A Beginning in Bushcraft Skills
We all plan on surviving this grand adventure of ours, so there are a few things we all agree we must do (a rarity some days, I promise you). High on that list is of course canoeing but many others all fall under the purview of general wilderness skills. We need to know how to build fires, protect ourselves and our gear from the elements, insects and animals. We'll have to be able to orient ourselves and have the ability to get ourselves out of trouble if we need to.
All these things add up pretty quick and I for one was feeling a bit concerned that we'd be able to learn everything we needed to, in the time that we have - without breaking the bank. Our solution came to us all at once through our wonderful support network, telling us about this great little company of outdoorsmen teaching wilderness skills.
The fantastic guys at Borealis Bushcraft will be working with us over the next year to help us make sure we know what to do in the case of an emergency, as well as how to make our six months of outdoor living run just a little bit smoother. We'll be going over scenarios, such as what to do if one of us gets "accidentally" tossed overboard and has to fend for herself (with only the gear on her person) until morning, and going over all the necessary skills along the way.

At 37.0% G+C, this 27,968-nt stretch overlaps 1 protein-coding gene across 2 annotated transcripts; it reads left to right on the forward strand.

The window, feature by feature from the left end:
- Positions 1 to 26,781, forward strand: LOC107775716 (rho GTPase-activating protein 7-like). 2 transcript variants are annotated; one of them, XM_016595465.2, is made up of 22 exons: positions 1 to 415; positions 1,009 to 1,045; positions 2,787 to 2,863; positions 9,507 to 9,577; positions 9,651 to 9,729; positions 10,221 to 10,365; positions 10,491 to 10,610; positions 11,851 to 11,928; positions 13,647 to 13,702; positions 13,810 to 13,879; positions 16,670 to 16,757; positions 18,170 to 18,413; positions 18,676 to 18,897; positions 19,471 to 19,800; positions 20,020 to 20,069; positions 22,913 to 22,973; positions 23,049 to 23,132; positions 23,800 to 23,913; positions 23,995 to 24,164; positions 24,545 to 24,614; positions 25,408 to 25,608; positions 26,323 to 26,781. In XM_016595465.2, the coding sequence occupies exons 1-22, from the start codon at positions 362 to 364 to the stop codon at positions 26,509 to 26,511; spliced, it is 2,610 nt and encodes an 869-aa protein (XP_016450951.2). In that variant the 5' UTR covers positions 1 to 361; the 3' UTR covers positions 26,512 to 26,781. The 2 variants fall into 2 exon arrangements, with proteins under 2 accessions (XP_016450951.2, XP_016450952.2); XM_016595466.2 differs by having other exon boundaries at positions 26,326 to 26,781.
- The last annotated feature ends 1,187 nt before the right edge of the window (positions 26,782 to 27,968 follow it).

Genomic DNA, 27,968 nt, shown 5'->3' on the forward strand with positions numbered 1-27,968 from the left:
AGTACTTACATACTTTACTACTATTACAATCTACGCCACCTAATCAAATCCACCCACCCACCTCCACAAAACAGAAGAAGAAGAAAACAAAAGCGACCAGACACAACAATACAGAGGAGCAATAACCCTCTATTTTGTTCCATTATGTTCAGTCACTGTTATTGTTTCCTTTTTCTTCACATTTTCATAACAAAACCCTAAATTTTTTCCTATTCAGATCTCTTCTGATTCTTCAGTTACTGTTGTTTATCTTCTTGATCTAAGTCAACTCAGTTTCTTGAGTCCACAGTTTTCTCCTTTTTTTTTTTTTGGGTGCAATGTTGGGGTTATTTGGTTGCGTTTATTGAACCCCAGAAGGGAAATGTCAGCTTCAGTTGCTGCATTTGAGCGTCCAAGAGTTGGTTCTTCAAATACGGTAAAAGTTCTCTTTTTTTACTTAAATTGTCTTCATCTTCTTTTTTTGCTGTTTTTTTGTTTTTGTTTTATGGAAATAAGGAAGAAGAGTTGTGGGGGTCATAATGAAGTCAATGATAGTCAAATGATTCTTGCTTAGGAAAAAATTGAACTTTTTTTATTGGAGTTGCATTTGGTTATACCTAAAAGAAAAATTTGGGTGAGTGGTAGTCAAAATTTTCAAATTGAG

Our first lesson was a day trip to a city park where we strung up tarps and went over some essential, basic knots (overhand, figure eight, slippery hitch... real beginner stuff for now). We had a variety of differently shaped and sized tarps, so we had several different configurations by the end. We had a couple lean-to styles, one which touched the ground and one that didn't, a couple diamond shapes (which is what happens when you try and fold a rectangular tarp in half diagonally) and even a plough shape done by Roland, one of our new mentors.
After a lunch where Jon and Roland worked as a team to make themselves a hot meal over a fire and passed around bags of knives for our perusal, we started working on fire-starting. We had mixed results, but we're on our way to being able to recognize good tinder and being able to use fire steels. We're not there yet, but if we follow Jon's advice we'll get better (and my inner five-year-old can feel the thrill of rebellion):
"Just go play with fire."
Check out Borealis Bushcraft on their website!